The Pixel Project is proud to present the Survivor Stories Blog Interview Project in honour of Mother’s Day 2014. The project runs throughout the month of May 2014 and features an interview per day with a survivor of any form of violence against women (VAW) including domestic violence, rape, sexual assault, female genital mutilation, forced/child marriage, sex trafficking, breast ironing etc. A total of 31 VAW survivor stories will be featured. This project was created to provide:

  • VAW survivors a platform to share their stories and solutions/ideas on how they rebuilt their lives and healed/are healing.
  • Girls and women currently experiencing or who have survived VAW ideas, hope, and inspiration to escape the violence and know that there is light at the tunnel and there is help out there.

This project is also part of a programme of initiatives held throughout 2014 in support of the Celebrity Male Role Model Pixel Reveal campaign that is in benefit of the National Coalition Against Domestic Violence and The Pixel Project. Donate at just US$1 per pixel to reveal the mystery Celebrity Male Role Models and help raise US$1 million for the cause while raising awareness about the important role men and boys play in ending violence against women in their communities worldwide. Donations begin at just US$10 and you can donate via the Pixel Reveal website here or the Pixel Reveal Razoo donation page here.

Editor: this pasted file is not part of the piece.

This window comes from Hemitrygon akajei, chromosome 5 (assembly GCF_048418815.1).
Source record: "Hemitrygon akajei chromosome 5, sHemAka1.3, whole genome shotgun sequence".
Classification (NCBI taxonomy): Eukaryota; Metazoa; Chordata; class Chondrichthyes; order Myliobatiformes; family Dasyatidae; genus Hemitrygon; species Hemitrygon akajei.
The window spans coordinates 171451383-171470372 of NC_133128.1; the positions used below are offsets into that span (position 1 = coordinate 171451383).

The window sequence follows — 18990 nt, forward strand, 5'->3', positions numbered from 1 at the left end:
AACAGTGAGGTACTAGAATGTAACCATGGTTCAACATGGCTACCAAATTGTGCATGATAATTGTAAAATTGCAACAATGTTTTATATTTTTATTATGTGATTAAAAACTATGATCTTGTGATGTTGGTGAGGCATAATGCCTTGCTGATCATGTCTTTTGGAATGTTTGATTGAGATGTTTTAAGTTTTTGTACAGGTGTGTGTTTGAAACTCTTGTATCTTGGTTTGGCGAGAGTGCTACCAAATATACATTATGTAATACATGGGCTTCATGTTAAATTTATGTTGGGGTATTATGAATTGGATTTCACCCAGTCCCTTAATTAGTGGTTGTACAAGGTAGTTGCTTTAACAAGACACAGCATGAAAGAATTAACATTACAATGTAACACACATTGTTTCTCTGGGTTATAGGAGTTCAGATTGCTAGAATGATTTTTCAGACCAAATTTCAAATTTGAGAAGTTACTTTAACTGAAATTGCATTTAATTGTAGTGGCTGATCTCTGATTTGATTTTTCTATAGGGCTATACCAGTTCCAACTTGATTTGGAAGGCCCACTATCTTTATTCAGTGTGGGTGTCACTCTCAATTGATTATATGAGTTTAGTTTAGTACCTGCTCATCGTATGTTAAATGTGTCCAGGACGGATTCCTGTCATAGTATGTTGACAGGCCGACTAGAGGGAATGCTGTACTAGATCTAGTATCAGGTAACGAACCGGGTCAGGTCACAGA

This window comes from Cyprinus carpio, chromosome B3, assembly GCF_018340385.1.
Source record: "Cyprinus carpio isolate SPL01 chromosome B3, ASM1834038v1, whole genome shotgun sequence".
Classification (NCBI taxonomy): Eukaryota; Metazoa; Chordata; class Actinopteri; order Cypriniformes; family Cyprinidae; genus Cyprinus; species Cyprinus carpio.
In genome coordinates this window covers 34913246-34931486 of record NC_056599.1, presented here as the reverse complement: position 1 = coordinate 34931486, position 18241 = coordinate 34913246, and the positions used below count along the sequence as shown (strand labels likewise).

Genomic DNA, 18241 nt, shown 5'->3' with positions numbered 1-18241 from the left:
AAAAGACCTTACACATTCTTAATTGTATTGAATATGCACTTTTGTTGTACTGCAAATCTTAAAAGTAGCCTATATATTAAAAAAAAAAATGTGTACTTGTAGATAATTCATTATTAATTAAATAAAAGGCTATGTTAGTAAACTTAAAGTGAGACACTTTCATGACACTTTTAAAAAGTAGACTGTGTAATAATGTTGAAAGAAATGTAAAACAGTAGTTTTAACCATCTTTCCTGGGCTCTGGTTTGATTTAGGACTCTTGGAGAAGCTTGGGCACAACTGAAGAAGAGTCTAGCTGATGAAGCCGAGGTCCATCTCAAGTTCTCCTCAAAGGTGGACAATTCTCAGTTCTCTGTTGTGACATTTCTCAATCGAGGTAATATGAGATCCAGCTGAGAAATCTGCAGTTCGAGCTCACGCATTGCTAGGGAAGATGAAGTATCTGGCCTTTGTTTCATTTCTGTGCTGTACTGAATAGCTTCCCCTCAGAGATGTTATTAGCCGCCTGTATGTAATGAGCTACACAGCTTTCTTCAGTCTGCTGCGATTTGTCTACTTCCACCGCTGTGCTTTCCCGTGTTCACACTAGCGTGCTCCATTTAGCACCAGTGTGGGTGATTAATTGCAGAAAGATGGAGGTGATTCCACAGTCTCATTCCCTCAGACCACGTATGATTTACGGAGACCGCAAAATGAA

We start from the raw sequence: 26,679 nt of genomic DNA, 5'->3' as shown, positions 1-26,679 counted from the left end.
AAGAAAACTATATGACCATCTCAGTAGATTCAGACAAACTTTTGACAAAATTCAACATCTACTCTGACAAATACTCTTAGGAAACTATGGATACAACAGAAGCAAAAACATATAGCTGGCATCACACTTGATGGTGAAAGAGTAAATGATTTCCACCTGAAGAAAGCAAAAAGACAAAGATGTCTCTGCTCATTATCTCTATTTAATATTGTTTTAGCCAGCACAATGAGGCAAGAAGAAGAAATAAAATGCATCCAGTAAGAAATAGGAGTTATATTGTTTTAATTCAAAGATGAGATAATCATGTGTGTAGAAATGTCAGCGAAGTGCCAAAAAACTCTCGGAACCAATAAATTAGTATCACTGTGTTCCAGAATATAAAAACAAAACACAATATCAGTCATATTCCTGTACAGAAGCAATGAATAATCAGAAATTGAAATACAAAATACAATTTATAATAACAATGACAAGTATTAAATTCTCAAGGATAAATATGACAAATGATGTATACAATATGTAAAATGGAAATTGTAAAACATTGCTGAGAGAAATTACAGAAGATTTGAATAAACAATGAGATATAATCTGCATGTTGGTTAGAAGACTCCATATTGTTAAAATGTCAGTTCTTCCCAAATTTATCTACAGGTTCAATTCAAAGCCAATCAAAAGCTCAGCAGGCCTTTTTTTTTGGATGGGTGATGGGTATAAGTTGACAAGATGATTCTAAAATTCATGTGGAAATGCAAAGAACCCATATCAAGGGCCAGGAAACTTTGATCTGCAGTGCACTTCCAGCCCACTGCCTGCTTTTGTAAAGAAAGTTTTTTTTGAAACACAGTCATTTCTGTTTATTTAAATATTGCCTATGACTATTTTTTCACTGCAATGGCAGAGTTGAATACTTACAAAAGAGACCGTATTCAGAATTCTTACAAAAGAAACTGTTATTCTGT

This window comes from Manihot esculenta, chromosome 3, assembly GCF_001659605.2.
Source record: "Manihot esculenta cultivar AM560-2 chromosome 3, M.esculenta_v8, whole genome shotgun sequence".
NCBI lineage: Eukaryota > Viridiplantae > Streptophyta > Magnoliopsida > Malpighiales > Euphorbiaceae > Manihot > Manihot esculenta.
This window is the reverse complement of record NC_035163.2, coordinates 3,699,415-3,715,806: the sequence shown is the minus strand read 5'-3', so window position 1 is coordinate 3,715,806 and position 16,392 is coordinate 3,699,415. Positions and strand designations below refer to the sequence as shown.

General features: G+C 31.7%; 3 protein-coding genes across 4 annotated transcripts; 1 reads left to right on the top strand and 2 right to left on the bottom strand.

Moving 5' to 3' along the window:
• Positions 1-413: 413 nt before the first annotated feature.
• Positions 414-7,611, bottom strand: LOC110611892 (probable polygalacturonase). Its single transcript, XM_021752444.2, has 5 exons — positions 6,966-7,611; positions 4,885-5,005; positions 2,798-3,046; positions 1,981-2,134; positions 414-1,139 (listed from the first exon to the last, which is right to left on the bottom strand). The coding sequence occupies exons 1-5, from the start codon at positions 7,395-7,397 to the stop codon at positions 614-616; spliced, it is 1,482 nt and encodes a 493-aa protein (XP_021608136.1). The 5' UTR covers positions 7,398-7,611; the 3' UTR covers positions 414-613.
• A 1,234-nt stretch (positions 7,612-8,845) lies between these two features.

Our eleventh Survivor Stories interview is with Tracy Grinstead-Everly from the U.S.A.

TRIGGER WARNING: The first 2 segments of this interview may be triggering for some survivors of rape.


The Survivor Bio:

Tracy Grinstead-Everly is a survivor of teen dating violence, which included physical assault, sexual assault, and stalking.  She has worked to end violence against women for over 23 years, starting as a community activist and hotline advocate.  She received her law degree in 1995 and spent years representing victims of family violence to help them achieve safety and self-sufficiency.  She currently works as a public policy manager, developing and training on laws which maximise victim safety and offender accountability.  She has published several articles and developed best practices on family violence, with particular focuses on protective orders and firearms.